A picture is worth a thousand tears…

Well that isn’t exactly the saying is it?  It should be, “a picture is worth a thousand words”, but this morning that wasn’t the case.

Pictures are amazing things.  They can transport us back in time in a blink of an eye. Sometimes they are memories that make us laugh.  Sometimes they are memories that make us swell with pride.  Sometimes they reduce us to a puddle of tears.  That’s what happened to me today when Facebook decided to remind me of a memory.

The picture that greeted me this morning was one that most people would think would be a happy memory.  After all…it’s a picture from a vacation 8 years ago.  But it was a reminder of one of the darkest times my family has experienced.  And in light of losing another young person to suicide this past week, it hit me hard.

Here’s the picture.  We are at the beach having our yearly end of vacation bonfire. img_1193Roasted hot dogs and of course smores were on the menu.  You can see how happy McKensie is with her marshmallows.  Now look at Kyle’s face.  Can you see it? When I look at this picture, the pain I see is palpable.  It crushes me.  And it brings me back to the fear and desperation I felt.  This was taken 3 months after we learned he was gay, and just four months before he landed in the hospital for suicidal thoughts.

I share this because of the suicide I mentioned that happened this week.  The young man who took his life was afraid to tell his parents that he was gay.  I don’t think people understand what a traumatic experience this is for the LGBTQ community.  I posted this on Facebook, but wanted to share it here as well in hopes that it might prevent another tragedy.

Why would a child be afraid of their parents?

  • They may hear them speak about the subject of being gay in an unfriendly, unloving manner.  Watch how you speak about it.  At least 50% of the parents I come in contact with had no idea their child was gay.  It totally threw them through a loop.  Why?  Because they have a stereotypical idea of what being gay is in their minds and their kid didn’t fit that mold.  Be careful what you are against because it could be the very thing you love most in the world.  Our.Kids.Are.Listening.
  • If they come from a Christian home, they may have heard that it’s a sin and that gay people are going to hell.   Let’s commit to love our kids towards God…not away from God.   Let your kids know you love them without putting the word “but” in the sentence.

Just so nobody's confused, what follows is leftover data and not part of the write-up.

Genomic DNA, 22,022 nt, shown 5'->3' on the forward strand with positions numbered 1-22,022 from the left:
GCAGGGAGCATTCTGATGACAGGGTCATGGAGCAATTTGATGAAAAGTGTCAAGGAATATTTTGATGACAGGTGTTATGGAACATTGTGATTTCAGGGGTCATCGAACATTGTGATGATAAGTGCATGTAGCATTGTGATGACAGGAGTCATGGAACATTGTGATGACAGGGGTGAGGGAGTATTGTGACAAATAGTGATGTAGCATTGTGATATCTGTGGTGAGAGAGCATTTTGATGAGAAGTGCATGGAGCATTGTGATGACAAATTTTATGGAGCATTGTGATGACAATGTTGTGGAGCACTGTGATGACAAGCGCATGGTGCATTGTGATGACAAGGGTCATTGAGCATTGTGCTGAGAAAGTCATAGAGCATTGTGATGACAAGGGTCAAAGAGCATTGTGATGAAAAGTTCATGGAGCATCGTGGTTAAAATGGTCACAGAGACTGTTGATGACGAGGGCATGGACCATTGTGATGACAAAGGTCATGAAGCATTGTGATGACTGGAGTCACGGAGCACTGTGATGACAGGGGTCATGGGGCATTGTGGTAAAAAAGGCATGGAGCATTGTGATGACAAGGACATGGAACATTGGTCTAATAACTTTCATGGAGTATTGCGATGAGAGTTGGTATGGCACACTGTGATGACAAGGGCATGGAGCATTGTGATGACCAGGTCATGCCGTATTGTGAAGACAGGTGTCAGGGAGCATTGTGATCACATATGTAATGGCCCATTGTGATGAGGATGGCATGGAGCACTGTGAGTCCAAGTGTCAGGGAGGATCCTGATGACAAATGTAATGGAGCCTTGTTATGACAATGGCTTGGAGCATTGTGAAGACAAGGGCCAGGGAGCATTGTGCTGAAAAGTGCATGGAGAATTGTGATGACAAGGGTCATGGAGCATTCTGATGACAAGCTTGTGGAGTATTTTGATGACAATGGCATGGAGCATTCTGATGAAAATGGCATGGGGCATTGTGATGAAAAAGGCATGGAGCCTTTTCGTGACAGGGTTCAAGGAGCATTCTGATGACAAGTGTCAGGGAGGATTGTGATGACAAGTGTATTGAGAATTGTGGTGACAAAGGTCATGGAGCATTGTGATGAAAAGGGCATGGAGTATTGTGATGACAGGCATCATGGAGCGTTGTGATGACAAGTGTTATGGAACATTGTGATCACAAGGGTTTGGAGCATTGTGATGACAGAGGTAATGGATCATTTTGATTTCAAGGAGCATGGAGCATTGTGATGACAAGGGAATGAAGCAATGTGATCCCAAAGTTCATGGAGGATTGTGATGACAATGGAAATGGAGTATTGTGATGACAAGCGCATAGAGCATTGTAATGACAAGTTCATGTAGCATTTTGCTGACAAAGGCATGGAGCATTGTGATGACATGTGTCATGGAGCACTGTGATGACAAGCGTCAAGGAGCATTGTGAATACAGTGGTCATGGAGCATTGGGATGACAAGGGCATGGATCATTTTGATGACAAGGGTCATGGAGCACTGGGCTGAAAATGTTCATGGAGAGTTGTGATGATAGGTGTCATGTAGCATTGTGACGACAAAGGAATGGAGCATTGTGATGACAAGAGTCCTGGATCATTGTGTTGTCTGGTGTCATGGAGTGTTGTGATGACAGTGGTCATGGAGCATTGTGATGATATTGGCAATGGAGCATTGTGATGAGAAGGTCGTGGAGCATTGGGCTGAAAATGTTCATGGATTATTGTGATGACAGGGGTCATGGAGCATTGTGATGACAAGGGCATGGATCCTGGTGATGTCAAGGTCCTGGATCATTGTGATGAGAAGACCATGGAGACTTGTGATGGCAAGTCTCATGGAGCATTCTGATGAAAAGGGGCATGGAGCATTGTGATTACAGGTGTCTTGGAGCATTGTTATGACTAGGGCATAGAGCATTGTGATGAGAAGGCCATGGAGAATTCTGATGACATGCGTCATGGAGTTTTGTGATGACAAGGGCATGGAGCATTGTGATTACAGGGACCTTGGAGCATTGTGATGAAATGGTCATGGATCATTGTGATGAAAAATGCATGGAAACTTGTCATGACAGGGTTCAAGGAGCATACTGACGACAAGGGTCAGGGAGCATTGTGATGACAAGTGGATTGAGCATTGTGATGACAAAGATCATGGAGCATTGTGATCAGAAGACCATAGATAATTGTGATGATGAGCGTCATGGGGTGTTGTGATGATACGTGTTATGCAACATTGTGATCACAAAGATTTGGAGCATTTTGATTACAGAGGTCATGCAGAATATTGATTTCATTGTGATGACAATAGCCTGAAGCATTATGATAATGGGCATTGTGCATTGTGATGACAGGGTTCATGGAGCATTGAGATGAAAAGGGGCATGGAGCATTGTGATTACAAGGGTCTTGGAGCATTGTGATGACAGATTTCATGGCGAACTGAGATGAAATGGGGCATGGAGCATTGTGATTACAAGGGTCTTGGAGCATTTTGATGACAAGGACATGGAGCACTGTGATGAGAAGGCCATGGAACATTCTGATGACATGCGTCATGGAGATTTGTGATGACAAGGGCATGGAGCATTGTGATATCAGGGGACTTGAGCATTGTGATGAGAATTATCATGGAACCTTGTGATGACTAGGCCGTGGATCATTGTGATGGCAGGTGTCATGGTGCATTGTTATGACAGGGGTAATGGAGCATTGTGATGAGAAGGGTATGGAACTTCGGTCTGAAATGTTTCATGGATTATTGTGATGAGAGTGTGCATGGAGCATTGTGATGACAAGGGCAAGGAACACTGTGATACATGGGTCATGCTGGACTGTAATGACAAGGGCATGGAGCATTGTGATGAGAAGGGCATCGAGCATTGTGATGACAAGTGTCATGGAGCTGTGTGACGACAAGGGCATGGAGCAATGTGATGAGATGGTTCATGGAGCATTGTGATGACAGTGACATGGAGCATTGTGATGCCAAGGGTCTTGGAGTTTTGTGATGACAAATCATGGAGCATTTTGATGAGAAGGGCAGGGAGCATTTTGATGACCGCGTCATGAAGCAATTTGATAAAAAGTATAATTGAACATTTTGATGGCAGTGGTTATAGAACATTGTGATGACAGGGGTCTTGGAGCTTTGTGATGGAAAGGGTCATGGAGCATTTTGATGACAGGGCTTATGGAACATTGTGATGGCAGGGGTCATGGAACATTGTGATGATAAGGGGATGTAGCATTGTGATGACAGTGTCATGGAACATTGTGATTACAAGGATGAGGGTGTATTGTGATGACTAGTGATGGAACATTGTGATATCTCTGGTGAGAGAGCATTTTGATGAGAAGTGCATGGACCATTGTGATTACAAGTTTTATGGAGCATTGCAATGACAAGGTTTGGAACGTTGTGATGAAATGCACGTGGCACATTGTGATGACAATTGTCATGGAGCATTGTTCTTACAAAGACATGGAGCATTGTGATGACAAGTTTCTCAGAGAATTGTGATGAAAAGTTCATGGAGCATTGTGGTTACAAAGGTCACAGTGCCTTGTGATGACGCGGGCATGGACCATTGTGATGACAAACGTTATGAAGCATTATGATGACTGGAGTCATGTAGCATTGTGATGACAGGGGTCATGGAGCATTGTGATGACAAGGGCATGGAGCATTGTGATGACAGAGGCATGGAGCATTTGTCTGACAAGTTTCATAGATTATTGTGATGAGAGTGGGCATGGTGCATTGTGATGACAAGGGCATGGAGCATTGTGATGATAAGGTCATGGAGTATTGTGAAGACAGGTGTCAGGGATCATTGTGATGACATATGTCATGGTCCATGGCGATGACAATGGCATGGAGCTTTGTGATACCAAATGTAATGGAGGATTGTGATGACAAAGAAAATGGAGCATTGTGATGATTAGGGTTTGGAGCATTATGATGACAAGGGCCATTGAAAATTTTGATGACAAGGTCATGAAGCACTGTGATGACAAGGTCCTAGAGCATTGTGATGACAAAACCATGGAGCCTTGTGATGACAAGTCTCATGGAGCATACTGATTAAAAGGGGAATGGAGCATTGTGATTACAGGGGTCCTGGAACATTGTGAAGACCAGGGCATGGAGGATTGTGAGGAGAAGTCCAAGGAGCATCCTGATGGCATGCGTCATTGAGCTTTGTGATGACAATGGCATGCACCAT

• They may know kids that have been kicked out of their homes for being gay, and they are afraid their parents will do the same thing.

There could be many more reasons.  Silence can be deadly as well. Talk to your kids. Having a difficult conversation with them is sure as heck better than burying them.

Of course parents can do all the right things and still may face the tragedy of their child taking their lives.  I’m not here to place blame or shame anyone.  I just ask us all to think about how we treat others.  This could have very easily happened to my family and I want to prevent it to happening to any others.

Fast forward almost 9 years and look at this picture.



I hope you can see the difference that I see in Kyle. This is the face of love and acceptance.  Not just our love and acceptance, but the love and acceptance that he has for himself.  He couldn’t have gotten there without our love and support.  We went through such a dark time. This is what love, acceptance, and freedom look like. You can get there too.


If you have thoughts of hurting yourself or ending your life and feel like you have no one to turn to, contact The Trevor Project.





Again, this post isn’t to place blame on anyone.  It’s just a reminder that words matter. Attitudes matter.

But most of all…love matters.


I’ve had the radish…

When my family planned a trip to New England a few years ago, my friend from Vermont taught me a few of the sayings that are from there.  Her family was traveling with us so it was really fun to have our very own tour guide.  We visited Vermont, New Hampshire, and Maine both times that we vacationed together up there.  The saying, “I’ve had the radish” was the funniest to me.  I mean…what do New Englanders have against radishes (smile).  She explained to me that when her mom was at her wit’s end with her and her brothers she would let them know that she’d had the radish.  They knew then that they better settle down or they were going to get it.  They would also say it when something was worn out or ready for the trash.  Pretty funny, but then again being from Baltimore has its own little world of sayings as well.

This is how I’m feeling right now…I’ve had the radish.  I’m wondering seriously if this is even real life.  Am I living in one of my crazy dreams?  It feels like it.  My chest physically hurts, and the only thing that keeps going through my mind is what breaks God’s heart is breaking mine.


A young man who I met about a little over a year ago took his life yesterday.  I remember hearing his story.  I remember sitting with his mom as she tearfully told my group that her church refused to baptize her son.  How distraught she and her husband and her son were about that….rightfully so.  I can’t get his face out of my mind.  His shy demeanor, his intelligence, his compassion.  The church was going to meet with them to discuss this with them further.  After many attempts to do so…and simply just being blown off…I guess they waited too long.  I wonder if these leaders will sit down with this family now.  (he suffered from depression, but I promise you the church’s response did not help)

The church and their statements…their policies…I wonder as they sit in their meetings if they consider the consequences of their decisions.  Do they know any LGBTQ people?  Have they learned their stories?  Asked what they needed?  I am often asked, “Why don’t the LGBTQ people who aren’t happy with their churches find an affirming church?”  The answer is simple…in many areas of our country…there aren’t any affirming churches.  There are the churches that will say they are welcoming, but they don’t have anyone LGBTQ attending.  If you were truly a welcoming congregation, you would have them attending because they would know that you were welcoming.  In many cases, churches tolerate the LGBTQ community and then pat themselves on the back that they let them attend.